Might I also add the documentary Call Me Kuchu, which highlights the life and death of Ugandan LGBT activist, David Kato.

Print and Kindle editions of Why Stop at Vengeance, MLR Press, are available on Amazon

The author, Dick Lipez, can be contacted at poshmeadow1@aol.com

Survey of LGBT RPCV Followers

LGBT Follower Survey 2015To take the pulse of what LGBT RPCV followers think about our mostly virtual organization, a survey was announced through our listserv as well as via Facebook and Twitter. Seventy-seven (77) people responded to the short survey (12% of our listserv membership).

Of the 77 respondents, just over 80% are returned Peace Corps volunteers (RPCVs), with about 13% being current volunteers.

The feature of our organization most appreciated is the listserv (62.5%) followed by Facebook (51.4%) and our webpage (37.5%).

For the listserv, the top 2 postings appreciated are Learning about Peace Corps-related news and events (73.5%) and LGBT world news (67.7%). Also appreciated were learning about job postings (38.2%) and countries of assignment (30.9%).  65.7% of respondents judged that the number of listserv postings is about right, with 22.4% saying there are too many posts and 11.9% too few. When asked how we can improve the listserv, the top suggestion was to consolidate the postings into either a daily or weekly summary to cut down on the frequency of posts, and possibly including questions for discussion about the posted issues. Many suggested adding more stories of LGBT PCVs and RPCVs and to include links to all that is posted, although a current PCV asked for the opposite: to post full articles since Internet service is weak and opening links can be a challenge. A few comments commended what we are now doing.

On the mentoring program, 58.2% of respondents didn’t know such a program existed, but would be interested in participating. Very few had participated in the program either as a mentor or mentee. The few notable comments were that people had tried to participate but were never contacted and that it may be worth considering having current volunteers mentor one another. It was also suggested that RPCVs who had served in specific countries could be made available to share their experiences with those who may be going to those countries.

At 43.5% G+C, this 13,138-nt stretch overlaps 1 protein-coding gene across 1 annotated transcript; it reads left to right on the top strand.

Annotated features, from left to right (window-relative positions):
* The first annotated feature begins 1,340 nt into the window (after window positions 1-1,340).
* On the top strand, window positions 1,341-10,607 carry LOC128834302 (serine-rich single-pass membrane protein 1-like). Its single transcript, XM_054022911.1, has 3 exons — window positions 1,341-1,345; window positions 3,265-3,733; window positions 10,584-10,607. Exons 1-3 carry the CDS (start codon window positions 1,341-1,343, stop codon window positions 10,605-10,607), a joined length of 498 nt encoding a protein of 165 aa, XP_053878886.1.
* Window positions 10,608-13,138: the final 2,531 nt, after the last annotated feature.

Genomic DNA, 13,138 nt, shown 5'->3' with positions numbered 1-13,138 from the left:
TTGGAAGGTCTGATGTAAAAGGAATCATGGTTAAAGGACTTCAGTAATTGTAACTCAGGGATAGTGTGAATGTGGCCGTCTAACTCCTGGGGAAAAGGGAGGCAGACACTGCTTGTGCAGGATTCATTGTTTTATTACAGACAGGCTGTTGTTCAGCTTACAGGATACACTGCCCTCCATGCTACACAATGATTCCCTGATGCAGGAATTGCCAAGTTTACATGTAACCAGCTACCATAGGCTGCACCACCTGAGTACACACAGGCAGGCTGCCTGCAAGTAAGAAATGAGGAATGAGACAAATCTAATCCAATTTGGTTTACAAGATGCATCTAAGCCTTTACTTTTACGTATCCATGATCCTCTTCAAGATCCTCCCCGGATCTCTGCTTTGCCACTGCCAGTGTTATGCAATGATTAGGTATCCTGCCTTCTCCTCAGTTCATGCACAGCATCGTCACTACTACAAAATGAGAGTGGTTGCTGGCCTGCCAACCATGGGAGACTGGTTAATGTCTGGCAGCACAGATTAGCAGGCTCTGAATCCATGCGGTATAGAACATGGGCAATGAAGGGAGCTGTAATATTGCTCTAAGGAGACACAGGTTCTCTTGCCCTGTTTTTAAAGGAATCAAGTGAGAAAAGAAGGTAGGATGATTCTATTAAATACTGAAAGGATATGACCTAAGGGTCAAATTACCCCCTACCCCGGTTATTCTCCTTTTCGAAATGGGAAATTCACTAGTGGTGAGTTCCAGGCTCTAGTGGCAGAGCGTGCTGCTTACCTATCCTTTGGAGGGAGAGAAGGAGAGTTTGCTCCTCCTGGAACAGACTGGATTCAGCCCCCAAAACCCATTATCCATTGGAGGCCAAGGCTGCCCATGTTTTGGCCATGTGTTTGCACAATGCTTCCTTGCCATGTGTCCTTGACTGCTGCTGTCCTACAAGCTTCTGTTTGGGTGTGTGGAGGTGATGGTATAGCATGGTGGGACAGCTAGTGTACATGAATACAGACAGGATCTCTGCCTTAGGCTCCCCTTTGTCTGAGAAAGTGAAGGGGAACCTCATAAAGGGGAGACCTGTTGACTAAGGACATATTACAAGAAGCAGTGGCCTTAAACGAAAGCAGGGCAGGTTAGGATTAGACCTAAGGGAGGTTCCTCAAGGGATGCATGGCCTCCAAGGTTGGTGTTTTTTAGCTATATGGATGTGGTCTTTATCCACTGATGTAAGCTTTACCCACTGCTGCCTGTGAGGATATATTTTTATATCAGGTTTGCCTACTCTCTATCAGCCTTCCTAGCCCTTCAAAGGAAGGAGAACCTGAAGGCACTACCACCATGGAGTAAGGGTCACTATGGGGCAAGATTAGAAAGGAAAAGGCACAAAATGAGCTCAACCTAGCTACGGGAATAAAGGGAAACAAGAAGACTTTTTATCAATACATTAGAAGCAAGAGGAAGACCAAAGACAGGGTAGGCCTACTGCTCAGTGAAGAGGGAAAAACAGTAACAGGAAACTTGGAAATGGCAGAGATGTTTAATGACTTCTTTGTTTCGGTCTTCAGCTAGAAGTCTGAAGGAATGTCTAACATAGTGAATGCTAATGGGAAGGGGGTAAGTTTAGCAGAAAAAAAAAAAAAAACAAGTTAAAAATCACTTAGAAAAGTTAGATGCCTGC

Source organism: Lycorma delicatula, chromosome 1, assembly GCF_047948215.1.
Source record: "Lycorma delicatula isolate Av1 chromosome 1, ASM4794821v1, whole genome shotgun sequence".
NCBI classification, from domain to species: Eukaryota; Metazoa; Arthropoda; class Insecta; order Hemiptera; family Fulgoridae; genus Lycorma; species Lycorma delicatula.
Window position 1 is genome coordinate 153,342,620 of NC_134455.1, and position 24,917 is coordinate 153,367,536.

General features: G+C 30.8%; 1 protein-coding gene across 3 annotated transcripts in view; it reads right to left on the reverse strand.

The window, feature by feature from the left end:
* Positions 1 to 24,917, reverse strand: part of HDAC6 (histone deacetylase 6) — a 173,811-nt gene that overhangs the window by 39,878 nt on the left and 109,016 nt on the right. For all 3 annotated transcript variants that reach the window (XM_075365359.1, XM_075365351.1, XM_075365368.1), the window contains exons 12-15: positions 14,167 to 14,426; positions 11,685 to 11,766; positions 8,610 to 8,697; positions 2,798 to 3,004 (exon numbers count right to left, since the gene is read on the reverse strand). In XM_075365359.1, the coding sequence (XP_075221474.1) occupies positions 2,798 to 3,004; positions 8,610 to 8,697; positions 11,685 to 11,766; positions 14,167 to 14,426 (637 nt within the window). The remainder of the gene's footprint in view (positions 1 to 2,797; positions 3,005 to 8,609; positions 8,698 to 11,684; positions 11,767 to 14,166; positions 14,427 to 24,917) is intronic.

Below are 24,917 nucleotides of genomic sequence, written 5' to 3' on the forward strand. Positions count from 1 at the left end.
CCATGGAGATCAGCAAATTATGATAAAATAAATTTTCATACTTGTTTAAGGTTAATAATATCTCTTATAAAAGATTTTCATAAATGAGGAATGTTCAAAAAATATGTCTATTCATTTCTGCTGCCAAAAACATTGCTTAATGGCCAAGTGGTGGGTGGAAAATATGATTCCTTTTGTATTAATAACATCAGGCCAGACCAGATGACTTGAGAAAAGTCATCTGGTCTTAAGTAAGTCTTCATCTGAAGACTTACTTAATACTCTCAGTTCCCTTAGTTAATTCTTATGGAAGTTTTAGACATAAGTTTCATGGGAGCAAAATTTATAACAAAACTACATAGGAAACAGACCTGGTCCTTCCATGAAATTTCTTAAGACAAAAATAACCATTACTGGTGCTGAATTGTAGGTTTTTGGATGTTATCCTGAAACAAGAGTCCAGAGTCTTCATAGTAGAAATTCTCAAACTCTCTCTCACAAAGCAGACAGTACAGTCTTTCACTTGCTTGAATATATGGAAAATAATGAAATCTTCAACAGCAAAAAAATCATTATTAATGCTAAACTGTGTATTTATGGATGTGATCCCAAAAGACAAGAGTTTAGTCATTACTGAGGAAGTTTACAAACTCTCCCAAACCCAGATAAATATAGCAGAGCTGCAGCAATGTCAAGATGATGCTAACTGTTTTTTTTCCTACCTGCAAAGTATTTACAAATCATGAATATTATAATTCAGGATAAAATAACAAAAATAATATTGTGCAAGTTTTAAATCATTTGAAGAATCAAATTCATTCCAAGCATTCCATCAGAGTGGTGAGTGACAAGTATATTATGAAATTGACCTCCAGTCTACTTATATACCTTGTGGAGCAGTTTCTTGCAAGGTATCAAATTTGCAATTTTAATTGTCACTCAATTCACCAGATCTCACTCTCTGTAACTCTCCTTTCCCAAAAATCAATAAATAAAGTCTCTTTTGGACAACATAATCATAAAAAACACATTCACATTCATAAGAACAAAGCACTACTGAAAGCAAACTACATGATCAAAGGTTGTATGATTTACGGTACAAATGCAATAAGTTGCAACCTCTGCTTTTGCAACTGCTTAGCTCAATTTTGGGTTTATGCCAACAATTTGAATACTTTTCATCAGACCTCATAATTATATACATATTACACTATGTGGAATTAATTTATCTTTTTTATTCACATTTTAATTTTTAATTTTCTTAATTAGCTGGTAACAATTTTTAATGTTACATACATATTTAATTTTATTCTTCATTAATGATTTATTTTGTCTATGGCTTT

Key suggestions to improve the Facebook group, Twitter posts and our webpage were to close the Facebook page because having it open to the public may compromise current volunteers where host country nationals can see that they are members and to increase the number of job posts.

Other things that followers would like to see LGBT RPCV doing that would be useful:

  • Enable more connections among RPCVs such as organizing more local and regional events of interest to LGBT RPCVs, including social events and job fairs and pride events.
  • Make links to more external groups that share similar interests to ours, including working with US-based LGBT organizations to support projects.
  • Make more efforts to reach potential PCVs.
  • Explore having RPCVs visit current LGBT PCVs.

When asked about interest in becoming more involved in LGBT RPCV in leading our community, 9 people stepped forward with their contact information. No one had a specific idea about what they wanted to volunteer to do, but one respondent who has already been very active noted that he has taken part in LGBT RPCV events such as Pride celebrations and Peace Corps anniversary occasions. He said that he is “proud of our organization and its ongoing supportive involvement in Peace Corps. I consider my own service as a pivotal point in my own life that keeps me closely connected… Surely PC’s own evolving comfort and active support of LGBT volunteers has much in our organization’s existence and work…”

LGBT Follower Survey 2015